Friday, June 21, 2013

Nutrition for Post-menopausal Women in 140 Characters


I was recently asked to answer a question about nutrition specifically for post-menopausal women as I would in a tweet – that’s in 140 characters or less.  I bumbled around for a bit and decided it would be best to return to this topic after giving it much more thought and consideration. After all, we’re talking about a stage of life that produces dramatic changes in a women’s life and, not to mention, I have yet to experience this phenomenon myself.


A healthy diet can help a woman lessen menopausal symptoms and prevent disease. Also, like every stage of life, the proper diet can improve and maintain energy levels to support weight management. Making sure to include adequate amounts of calcium in your diet to maintain bone strength and integrity becomes very important during menopause, a time when a woman’s estrogen levels begin to decline and the risk of osteoporosis is increased. The recommended dietary allowance for calcium is 1,200 mg per day.  Calcium-rich foods include low-fat dairy products, spinach, almonds, salmon and milk alternatives.
 
Post-menopausal women also need to balance their calcium intake with an appropriate amount of vitamin D. Vitamin D plays a critical role in moving calcium to your bones.  If you are vitamin D deficient, the calcium you take in will actually move into your arteries, instead of into your bones, which has the potential to lead to a heart attack. The recommended dietary allowance for vitamin D is 600 IU per day. Foods high in vitamin D include mushrooms, fortified cereals, soy and dairy products, fish and exposure to natural sunlight.

An antioxidant-rich diet based on vegetables, fruits and whole grains is necessary because post menopausal women are at a higher risk of breast cancer. Weight gain also becomes a challenge which can lead to obesity, high blood pressure, stroke, diabetes and heart related diseases if not controlled. Consuming high fiber foods, eating reasonable portions for meals and snacks and drinking plenty of water can help control extra pounds. Participating in regular physical activity, particularly weight-bearing excerise, is important for maintaining fitness, bone stregth and resilience.

In conclusion to my synopsis, here is my tweet:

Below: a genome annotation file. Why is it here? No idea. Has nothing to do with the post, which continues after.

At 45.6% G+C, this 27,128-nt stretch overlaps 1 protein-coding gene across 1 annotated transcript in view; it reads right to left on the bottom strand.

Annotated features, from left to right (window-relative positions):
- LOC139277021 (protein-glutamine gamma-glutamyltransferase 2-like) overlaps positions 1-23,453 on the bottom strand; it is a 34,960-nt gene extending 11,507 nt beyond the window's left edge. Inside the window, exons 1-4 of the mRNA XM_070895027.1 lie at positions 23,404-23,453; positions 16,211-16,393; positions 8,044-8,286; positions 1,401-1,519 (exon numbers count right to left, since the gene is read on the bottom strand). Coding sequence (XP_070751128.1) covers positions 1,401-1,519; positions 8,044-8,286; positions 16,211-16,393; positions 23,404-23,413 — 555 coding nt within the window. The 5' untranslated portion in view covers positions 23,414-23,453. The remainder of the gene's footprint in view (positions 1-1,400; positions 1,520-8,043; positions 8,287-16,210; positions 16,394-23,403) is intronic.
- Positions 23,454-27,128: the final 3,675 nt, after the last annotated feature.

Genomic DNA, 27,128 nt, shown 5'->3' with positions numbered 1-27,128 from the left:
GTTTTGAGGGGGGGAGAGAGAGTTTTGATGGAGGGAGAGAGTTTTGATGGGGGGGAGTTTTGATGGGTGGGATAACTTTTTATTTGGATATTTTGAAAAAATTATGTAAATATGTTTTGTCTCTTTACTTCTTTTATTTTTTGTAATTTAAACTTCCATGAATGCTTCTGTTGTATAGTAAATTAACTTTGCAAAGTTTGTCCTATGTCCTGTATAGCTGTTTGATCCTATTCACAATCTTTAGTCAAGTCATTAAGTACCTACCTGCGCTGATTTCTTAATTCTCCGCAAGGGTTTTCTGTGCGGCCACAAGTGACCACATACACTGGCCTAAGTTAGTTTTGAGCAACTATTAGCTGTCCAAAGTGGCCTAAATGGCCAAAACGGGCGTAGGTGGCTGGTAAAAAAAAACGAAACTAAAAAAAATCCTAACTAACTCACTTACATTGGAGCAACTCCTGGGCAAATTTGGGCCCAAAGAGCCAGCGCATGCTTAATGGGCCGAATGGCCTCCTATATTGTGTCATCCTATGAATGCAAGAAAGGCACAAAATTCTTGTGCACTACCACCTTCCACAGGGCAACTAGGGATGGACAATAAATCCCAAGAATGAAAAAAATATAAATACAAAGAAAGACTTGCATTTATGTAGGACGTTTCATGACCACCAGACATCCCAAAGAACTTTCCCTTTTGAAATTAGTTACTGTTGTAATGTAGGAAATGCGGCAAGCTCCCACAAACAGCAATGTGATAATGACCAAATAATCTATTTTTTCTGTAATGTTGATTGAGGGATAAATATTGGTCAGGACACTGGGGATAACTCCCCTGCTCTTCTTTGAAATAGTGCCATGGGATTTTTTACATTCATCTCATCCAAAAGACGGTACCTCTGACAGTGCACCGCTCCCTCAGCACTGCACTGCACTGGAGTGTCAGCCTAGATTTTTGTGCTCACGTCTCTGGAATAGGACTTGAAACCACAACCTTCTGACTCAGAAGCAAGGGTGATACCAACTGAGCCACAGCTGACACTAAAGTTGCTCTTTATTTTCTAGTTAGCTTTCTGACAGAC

Eat calcium, vitamin D, protein-rich foods for bone health. Maintain healthy weight with high fiber, low fat foods. Drink water. Exercise. 

Monday, June 10, 2013

The Goods on Going Gluten-free


It seems like nowadays everybody and their mother’s brother is on a gluten-free diet. Gluten is a protein that is found in grains such as wheat, barley, rye and triticale-a cross between wheat and rye. Individuals diagnosed with celiac disease must follow a gluten-free diet for life because their body elicits an immune reaction to the protein and concomitant inflammation damages the small intestine lining causing malabsorption of some nutrients.

There are also some people who have intolerance to gluten, much like intolerance to the sugar lactose. It is not an autoimmune disease, but the symptoms can be similar to celiac disease such as abdominal pain, bloating, gas, diarrhea, unexplained anemia, muscle cramps, leg numbness and bone or joint pain. Unlike celiac disease, there are no specific tests for diagnosing gluten sensitivity. The only way it can be determined is by ruling out celiac disease and wheat allergy and then seeing the response to a gluten-free diet and a gluten challenge. It is not known whether someone with sensitivity to gluten must strictly avoid gluten for life like those with celiac disease.

Gluten-free breads, pastas and baked goods are all becoming widely available in many grocery stores. Though the prevalence of celiac disease and gluten sensitivity cases are on the rise, the main impetus for such products is due to consumer demand. Many people are removing gluten from their diet with the hopes that it will result in weight loss, relief from abdominal discomfort and a less inflammatory diet. While these results are all desirable, a lot of the time this is due to elimination of high fat, highly processed products like cakes, candies and processed meats- all foods that should be eaten sparingly, if at all. If you are truly going gluten-free that doesn’t just mean removing junk food and white pasta from the diet, it also means eliminating some salad dressings, chocolate, coffee, teas and yes, even beer (derived from barley). For somebody with celiac disease, starting a gluten-free diet can be very difficult when you really learn how many foods and products contain the protein gluten.

They're still cocoa pebbles!?
One must also consider the nutritional drawbacks to going sans gluten. Most gluten-free products are made from refined flours and starches that are low in vitamins, minerals and dietary fiber. However, there are some companies that enrich their products with iron and B vitamins at the same levels as gluten-containing breads, cereals, pastas and flours. There is a bit of a health halo around foods labeled gluten-free. Remember, a gluten-free cookie is still a cookie.

For those of you who are pro-gluten, whole wheat, barley and rye are excellent sources of protein, fiber, B vitamins, folic acid, calcium, phosphorus, zinc, copper and iron. Their removal is not necessary for a healthy diet.

If you think you are suffering from celiac disease or gluten intolerance, it is extremely important that you get tested before starting a gluten-free diet. Celiac’s is a serious condition that can be inaccurately diagnosed if you prematurely eliminate gluten from your diet.